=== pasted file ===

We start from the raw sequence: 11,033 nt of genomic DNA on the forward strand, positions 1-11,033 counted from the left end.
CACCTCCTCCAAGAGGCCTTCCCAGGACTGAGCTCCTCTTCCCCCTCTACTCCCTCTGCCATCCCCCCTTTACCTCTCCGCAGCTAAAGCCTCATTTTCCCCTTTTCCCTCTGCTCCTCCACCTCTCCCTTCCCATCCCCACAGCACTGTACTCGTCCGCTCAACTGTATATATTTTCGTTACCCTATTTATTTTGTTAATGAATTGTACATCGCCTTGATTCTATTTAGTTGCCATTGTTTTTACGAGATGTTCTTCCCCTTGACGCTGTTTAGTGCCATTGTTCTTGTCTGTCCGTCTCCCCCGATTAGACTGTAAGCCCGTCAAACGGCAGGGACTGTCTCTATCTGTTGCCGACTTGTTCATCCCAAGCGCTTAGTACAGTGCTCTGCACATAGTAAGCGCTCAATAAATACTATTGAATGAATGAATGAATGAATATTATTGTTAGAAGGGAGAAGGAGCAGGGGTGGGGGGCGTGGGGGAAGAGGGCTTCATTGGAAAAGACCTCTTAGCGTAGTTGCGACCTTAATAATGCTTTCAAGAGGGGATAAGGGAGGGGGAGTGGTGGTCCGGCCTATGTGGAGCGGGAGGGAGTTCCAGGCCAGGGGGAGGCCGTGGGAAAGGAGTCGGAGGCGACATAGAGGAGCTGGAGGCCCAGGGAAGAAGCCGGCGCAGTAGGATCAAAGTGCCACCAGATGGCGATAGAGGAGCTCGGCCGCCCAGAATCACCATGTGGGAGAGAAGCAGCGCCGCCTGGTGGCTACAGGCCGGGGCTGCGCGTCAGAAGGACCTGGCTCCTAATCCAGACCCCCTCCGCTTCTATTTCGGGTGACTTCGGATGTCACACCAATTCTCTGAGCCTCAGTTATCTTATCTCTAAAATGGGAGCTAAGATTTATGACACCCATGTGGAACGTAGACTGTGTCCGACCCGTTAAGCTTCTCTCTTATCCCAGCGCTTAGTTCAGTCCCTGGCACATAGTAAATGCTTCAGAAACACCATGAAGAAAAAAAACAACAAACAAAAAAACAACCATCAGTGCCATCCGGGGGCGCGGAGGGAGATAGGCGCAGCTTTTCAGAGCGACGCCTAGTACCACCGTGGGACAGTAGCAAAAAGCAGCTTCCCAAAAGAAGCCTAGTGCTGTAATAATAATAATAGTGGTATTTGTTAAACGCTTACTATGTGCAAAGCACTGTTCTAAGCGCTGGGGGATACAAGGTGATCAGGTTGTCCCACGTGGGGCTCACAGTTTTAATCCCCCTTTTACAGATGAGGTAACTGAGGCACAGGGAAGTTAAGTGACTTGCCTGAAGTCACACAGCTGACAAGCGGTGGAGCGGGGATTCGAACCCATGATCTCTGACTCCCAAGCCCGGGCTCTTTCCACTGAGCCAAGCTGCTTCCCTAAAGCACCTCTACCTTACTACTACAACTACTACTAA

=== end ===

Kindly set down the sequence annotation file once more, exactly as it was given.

We start from the raw sequence: 11,033 nt of genomic DNA on the forward strand, positions 1-11,033 counted from the left end.
CACCTCCTCCAAGAGGCCTTCCCAGGACTGAGCTCCTCTTCCCCCTCTACTCCCTCTGCCATCCCCCCTTTACCTCTCCGCAGCTAAAGCCTCATTTTCCCCTTTTCCCTCTGCTCCTCCACCTCTCCCTTCCCATCCCCACAGCACTGTACTCGTCCGCTCAACTGTATATATTTTCGTTACCCTATTTATTTTGTTAATGAATTGTACATCGCCTTGATTCTATTTAGTTGCCATTGTTTTTACGAGATGTTCTTCCCCTTGACGCTGTTTAGTGCCATTGTTCTTGTCTGTCCGTCTCCCCCGATTAGACTGTAAGCCCGTCAAACGGCAGGGACTGTCTCTATCTGTTGCCGACTTGTTCATCCCAAGCGCTTAGTACAGTGCTCTGCACATAGTAAGCGCTCAATAAATACTATTGAATGAATGAATGAATGAATATTATTGTTAGAAGGGAGAAGGAGCAGGGGTGGGGGGCGTGGGGGAAGAGGGCTTCATTGGAAAAGACCTCTTAGCGTAGTTGCGACCTTAATAATGCTTTCAAGAGGGGATAAGGGAGGGGGAGTGGTGGTCCGGCCTATGTGGAGCGGGAGGGAGTTCCAGGCCAGGGGGAGGCCGTGGGAAAGGAGTCGGAGGCGACATAGAGGAGCTGGAGGCCCAGGGAAGAAGCCGGCGCAGTAGGATCAAAGTGCCACCAGATGGCGATAGAGGAGCTCGGCCGCCCAGAATCACCATGTGGGAGAGAAGCAGCGCCGCCTGGTGGCTACAGGCCGGGGCTGCGCGTCAGAAGGACCTGGCTCCTAATCCAGACCCCCTCCGCTTCTATTTCGGGTGACTTCGGATGTCACACCAATTCTCTGAGCCTCAGTTATCTTATCTCTAAAATGGGAGCTAAGATTTATGACACCCATGTGGAACGTAGACTGTGTCCGACCCGTTAAGCTTCTCTCTTATCCCAGCGCTTAGTTCAGTCCCTGGCACATAGTAAATGCTTCAGAAACACCATGAAGAAAAAAAACAACAAACAAAAAAACAACCATCAGTGCCATCCGGGGGCGCGGAGGGAGATAGGCGCAGCTTTTCAGAGCGACGCCTAGTACCACCGTGGGACAGTAGCAAAAAGCAGCTTCCCAAAAGAAGCCTAGTGCTGTAATAATAATAATAGTGGTATTTGTTAAACGCTTACTATGTGCAAAGCACTGTTCTAAGCGCTGGGGGATACAAGGTGATCAGGTTGTCCCACGTGGGGCTCACAGTTTTAATCCCCCTTTTACAGATGAGGTAACTGAGGCACAGGGAAGTTAAGTGACTTGCCTGAAGTCACACAGCTGACAAGCGGTGGAGCGGGGATTCGAACCCATGATCTCTGACTCCCAAGCCCGGGCTCTTTCCACTGAGCCAAGCTGCTTCCCTAAAGCACCTCTACCTTACTACTACAACTACTACTAA